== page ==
BUFFALO, N.Y. — Granted, it’s a small sample size. But three games into the Golden Knights’ season, two disturbing trends continue to play out.
1. They’re making costly lapses in the defensive zone.
2. They’re struggling to score despite generating plenty of shots.
“I didn’t like anything again today,” a clearly frustrated Gerard Gallant said Monday after his team’s 4-2 loss to the Buffalo Sabres before an announced Columbus Day crowd of 16,004 at KeyBank Center.
“We didn’t play good enough to win the hockey game. I’d like to say just because we had lots of shots and that, but they were the better team. They were more committed to winning today, and we didn’t show up good enough.”
The Knights coach made similar comments following the Knights’ 5-2 loss on opening night when Philadelphia scored three goals in the second period.
Buffalo scored on its first three shots of the second Monday, as the Knights were caught puck watching in their own zone on too many occasions.
“Too many grade-A (chances), obviously,” forward Max Pacioretty said. “We can’t leave our goaltender out to dry like that.”
It only gets tougher for the Knights (1-2), who continue their five-game road trip at Washington on Wednesday in a rematch of last year’s Stanley Cup Final.
From there, the Knights head to Pittsburgh and Philadelphia with the possibility of a 1-5 start staring them in the face.
“We’re just not doing our job,” Jonathan Marchessault said. “Our forwards are supposed to do a lot of work, too, back-checking, reloading and we’re not doing that. We need to give options on the walls (for our defensemen). We’re not playing a good game.”
The Knights outshot Buffalo 37-17, but unlike Saturday’s game at Minnesota, there were few quality chances.
Marchessault notched a goal and an assist against the Sabres and has four points through three games. William Karlsson picked up his first points of the season, assisting on both of the Knights goals.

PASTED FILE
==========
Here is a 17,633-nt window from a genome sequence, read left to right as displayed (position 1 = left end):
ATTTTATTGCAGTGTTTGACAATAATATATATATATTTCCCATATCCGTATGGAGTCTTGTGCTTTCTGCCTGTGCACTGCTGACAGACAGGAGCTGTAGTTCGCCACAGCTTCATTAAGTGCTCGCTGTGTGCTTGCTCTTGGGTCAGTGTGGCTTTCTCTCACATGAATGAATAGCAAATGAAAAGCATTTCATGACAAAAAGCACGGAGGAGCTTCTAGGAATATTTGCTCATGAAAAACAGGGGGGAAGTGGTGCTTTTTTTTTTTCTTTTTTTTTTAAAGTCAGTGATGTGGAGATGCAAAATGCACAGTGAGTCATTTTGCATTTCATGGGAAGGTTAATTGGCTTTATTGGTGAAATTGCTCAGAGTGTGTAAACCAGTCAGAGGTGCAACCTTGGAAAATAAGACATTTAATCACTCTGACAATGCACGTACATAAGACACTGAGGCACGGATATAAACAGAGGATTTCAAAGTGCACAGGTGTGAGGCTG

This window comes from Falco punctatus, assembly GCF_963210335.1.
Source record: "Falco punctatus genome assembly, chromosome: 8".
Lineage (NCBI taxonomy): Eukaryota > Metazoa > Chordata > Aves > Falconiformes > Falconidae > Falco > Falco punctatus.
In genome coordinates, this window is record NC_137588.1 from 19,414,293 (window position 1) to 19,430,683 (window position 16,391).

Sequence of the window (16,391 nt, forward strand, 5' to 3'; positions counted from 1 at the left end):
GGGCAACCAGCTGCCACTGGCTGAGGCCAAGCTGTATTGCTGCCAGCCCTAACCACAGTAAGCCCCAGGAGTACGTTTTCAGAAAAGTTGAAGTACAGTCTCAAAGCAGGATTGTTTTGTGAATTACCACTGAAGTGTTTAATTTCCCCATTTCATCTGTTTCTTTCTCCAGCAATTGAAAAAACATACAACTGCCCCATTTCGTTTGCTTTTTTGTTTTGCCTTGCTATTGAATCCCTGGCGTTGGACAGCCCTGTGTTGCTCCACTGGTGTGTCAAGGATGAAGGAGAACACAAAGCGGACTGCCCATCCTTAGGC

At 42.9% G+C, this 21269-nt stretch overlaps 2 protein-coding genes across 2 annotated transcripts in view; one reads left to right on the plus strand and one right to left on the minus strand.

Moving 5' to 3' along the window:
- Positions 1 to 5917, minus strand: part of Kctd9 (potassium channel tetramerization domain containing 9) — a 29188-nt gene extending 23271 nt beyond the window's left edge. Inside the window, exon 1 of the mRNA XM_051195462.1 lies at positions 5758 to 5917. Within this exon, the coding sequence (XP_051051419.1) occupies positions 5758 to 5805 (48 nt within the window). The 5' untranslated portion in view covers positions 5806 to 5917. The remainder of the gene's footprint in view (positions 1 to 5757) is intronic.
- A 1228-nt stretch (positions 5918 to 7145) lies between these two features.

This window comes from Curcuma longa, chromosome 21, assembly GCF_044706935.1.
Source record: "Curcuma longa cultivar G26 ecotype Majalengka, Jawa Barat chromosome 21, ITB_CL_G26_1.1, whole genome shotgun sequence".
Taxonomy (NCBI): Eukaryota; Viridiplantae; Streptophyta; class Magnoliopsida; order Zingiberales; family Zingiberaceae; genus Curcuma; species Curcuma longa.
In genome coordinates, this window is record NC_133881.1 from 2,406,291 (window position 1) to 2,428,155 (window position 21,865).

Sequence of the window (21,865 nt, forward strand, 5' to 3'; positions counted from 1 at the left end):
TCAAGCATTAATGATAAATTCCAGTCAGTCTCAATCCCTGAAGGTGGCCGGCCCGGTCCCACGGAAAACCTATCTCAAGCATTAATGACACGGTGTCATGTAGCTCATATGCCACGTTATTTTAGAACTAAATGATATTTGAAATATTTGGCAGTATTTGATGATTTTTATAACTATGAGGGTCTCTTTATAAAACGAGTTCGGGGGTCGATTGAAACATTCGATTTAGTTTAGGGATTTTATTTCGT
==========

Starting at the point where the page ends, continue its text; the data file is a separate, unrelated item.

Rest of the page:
Nobody else on the Knights has more than one point, though.
And after finishing fifth in the league with 3.27 goals per game last season, the Knights have scored five times this season (1.67 goals per game).
“Sometimes when the puck’s not going in you can do a little bit better job crashing the net and make it a little harder on their defense to box you out and try to score those greasy goals,” right wing Reilly Smith said. “We’re not doing a good enough job of doing that right now. You have to adapt your game if the puck’s not going in.”
The Knights trailed after the first period for the third consecutive game, as Buffalo captain Jack Eichel scored a power-play goal with 5:29 left in the first. Eichel put the Sabres up 2-0 when he was left uncovered in the slot early in the second period.
Erik Haula cut the Knights’ deficit in half less than three minutes later, but Buffalo answered with two goals 1:28 apart.
Marco Scandella’s shot from the point deflected off Karlsson’s backside and fluttered past Knights goaltender Marc-Andre Fleury at 8:15. Jason Pominville put the Sabres on top 4-1 at 9:43 when he eluded the backcheck of Oscar Lindberg in the slot and buried a feed from Evan Rodrigues.
Fleury, who finished with 13 saves, made four stops in the final two periods.
“It’s always frustrating when you lose, it doesn’t matter what the score is or how it happened,” Fleury said. “I’m confident we’re a group of guys that if we play the way we did the second half of the game, we should be in good shape.”
1. Slash and burn. Golden Knights center Paul Stastny was assessed two slashing penalties in the first period, and the Sabres capitalized on their second opportunity with the man advantage. The free-agent signee leads the team with six penalty minutes and is yet to record a point.
2. Line changes. Coach Gerard Gallant switched his bottom six forwards late in the second period, reuniting the International Line (Pierre-Edouard Bellemare, William Carrier and Tomas Nosek) and moving Ryan Reaves to the third line. “Just trying to do something,” Gallant said.
3. Power play struggles. The Knights failed to score on both of their power plays and are 0-for-8 this season. They had four shots on goal with the man advantage and generated almost as many when short-handed (three).
David Schoen Review-Journal